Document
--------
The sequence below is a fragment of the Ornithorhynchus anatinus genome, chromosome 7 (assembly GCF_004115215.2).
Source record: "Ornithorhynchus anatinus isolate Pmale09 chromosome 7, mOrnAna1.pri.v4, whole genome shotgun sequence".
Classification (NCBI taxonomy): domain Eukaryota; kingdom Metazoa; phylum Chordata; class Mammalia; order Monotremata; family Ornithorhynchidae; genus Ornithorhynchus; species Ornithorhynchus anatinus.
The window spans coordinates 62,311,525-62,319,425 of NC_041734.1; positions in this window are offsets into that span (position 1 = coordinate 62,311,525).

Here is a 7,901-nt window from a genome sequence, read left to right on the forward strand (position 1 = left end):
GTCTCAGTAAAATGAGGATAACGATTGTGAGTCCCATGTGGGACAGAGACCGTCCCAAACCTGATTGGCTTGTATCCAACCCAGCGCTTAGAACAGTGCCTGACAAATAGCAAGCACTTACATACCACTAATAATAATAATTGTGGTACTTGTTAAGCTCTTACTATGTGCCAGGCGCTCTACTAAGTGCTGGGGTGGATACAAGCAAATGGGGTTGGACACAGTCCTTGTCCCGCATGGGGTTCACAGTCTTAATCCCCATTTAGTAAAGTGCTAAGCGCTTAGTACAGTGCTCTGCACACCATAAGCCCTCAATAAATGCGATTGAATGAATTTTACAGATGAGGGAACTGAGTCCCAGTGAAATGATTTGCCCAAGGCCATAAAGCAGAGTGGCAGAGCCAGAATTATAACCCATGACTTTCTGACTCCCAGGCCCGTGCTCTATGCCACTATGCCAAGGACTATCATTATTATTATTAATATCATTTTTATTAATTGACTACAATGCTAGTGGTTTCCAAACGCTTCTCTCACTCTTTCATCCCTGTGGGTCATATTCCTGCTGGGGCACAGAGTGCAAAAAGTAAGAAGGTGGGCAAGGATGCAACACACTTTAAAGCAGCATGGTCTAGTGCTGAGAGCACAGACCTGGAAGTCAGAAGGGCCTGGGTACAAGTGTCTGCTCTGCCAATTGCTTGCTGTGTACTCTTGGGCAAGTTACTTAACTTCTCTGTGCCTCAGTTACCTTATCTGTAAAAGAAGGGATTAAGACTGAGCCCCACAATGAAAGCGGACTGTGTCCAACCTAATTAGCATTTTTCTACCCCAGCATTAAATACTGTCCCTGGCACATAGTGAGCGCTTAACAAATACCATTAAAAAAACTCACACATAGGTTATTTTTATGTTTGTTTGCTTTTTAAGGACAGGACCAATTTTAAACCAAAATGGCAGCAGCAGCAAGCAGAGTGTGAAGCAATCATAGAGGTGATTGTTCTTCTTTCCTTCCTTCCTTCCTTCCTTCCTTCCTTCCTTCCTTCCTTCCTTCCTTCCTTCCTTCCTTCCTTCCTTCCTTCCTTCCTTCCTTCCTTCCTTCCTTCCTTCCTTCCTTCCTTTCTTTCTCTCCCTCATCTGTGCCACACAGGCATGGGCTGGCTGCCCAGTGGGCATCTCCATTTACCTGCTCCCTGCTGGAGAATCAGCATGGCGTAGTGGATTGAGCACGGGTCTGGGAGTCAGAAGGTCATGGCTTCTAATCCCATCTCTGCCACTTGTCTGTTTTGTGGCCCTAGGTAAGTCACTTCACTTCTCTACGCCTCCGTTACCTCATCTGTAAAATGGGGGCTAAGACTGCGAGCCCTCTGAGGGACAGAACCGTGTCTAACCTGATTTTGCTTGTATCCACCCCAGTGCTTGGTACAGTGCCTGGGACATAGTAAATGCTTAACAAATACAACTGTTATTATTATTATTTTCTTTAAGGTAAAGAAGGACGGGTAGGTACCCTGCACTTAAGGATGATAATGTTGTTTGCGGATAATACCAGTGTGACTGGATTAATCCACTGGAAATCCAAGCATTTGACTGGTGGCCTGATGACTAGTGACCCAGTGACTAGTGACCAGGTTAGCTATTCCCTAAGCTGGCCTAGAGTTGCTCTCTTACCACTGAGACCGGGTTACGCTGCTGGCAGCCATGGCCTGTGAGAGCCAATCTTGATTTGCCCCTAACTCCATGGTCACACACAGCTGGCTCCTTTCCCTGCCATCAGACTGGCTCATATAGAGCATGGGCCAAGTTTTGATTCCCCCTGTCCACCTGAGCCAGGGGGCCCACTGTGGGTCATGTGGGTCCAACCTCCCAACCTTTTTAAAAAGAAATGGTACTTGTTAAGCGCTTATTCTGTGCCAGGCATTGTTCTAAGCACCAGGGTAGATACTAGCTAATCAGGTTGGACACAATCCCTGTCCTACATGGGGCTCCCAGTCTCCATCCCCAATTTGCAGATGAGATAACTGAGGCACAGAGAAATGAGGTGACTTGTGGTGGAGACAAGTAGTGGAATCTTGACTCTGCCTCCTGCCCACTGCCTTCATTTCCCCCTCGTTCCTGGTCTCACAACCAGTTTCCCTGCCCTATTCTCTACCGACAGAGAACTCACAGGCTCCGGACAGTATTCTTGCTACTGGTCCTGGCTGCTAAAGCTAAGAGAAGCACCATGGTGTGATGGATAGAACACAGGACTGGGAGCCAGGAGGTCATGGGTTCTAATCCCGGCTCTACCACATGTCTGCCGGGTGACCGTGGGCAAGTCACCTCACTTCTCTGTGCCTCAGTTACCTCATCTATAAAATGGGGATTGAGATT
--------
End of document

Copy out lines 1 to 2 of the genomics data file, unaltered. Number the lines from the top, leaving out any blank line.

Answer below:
The sequence below is a fragment of the Ornithorhynchus anatinus genome, chromosome 7 (assembly GCF_004115215.2).
Source record: "Ornithorhynchus anatinus isolate Pmale09 chromosome 7, mOrnAna1.pri.v4, whole genome shotgun sequence".